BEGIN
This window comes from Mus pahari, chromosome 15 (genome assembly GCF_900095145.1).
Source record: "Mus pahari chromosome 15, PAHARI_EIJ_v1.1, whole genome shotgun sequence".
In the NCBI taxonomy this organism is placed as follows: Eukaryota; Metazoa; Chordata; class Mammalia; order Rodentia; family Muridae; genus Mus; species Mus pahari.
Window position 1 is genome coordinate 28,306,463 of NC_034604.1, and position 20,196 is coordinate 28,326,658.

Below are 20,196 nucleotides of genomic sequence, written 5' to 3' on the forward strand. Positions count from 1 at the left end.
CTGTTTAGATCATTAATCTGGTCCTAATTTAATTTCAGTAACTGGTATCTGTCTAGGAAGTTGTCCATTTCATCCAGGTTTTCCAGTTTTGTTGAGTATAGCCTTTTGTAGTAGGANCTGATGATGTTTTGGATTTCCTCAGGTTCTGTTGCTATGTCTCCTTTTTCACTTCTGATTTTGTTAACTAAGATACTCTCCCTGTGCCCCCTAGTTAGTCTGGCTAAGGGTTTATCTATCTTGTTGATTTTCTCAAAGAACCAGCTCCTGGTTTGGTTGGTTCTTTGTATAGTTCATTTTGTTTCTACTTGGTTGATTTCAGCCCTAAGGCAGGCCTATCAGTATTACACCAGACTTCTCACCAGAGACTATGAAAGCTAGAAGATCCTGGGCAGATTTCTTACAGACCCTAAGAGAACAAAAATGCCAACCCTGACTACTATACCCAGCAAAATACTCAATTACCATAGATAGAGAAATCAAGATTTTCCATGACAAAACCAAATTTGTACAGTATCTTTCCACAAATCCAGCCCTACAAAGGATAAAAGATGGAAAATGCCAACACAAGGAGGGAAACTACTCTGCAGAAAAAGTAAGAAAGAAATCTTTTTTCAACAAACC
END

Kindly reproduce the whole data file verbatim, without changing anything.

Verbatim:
This window comes from Mus pahari, chromosome 15 (genome assembly GCF_900095145.1).
Source record: "Mus pahari chromosome 15, PAHARI_EIJ_v1.1, whole genome shotgun sequence".
In the NCBI taxonomy this organism is placed as follows: Eukaryota; Metazoa; Chordata; class Mammalia; order Rodentia; family Muridae; genus Mus; species Mus pahari.
Window position 1 is genome coordinate 28,306,463 of NC_034604.1, and position 20,196 is coordinate 28,326,658.

Below are 20,196 nucleotides of genomic sequence, written 5' to 3' on the forward strand. Positions count from 1 at the left end.
CTGTTTAGATCATTAATCTGGTCCTAATTTAATTTCAGTAACTGGTATCTGTCTAGGAAGTTGTCCATTTCATCCAGGTTTTCCAGTTTTGTTGAGTATAGCCTTTTGTAGTAGGANCTGATGATGTTTTGGATTTCCTCAGGTTCTGTTGCTATGTCTCCTTTTTCACTTCTGATTTTGTTAACTAAGATACTCTCCCTGTGCCCCCTAGTTAGTCTGGCTAAGGGTTTATCTATCTTGTTGATTTTCTCAAAGAACCAGCTCCTGGTTTGGTTGGTTCTTTGTATAGTTCATTTTGTTTCTACTTGGTTGATTTCAGCCCTAAGGCAGGCCTATCAGTATTACACCAGACTTCTCACCAGAGACTATGAAAGCTAGAAGATCCTGGGCAGATTTCTTACAGACCCTAAGAGAACAAAAATGCCAACCCTGACTACTATACCCAGCAAAATACTCAATTACCATAGATAGAGAAATCAAGATTTTCCATGACAAAACCAAATTTGTACAGTATCTTTCCACAAATCCAGCCCTACAAAGGATAAAAGATGGAAAATGCCAACACAAGGAGGGAAACTACTCTGCAGAAAAAGTAAGAAAGAAATCTTTTTTCAACAAACC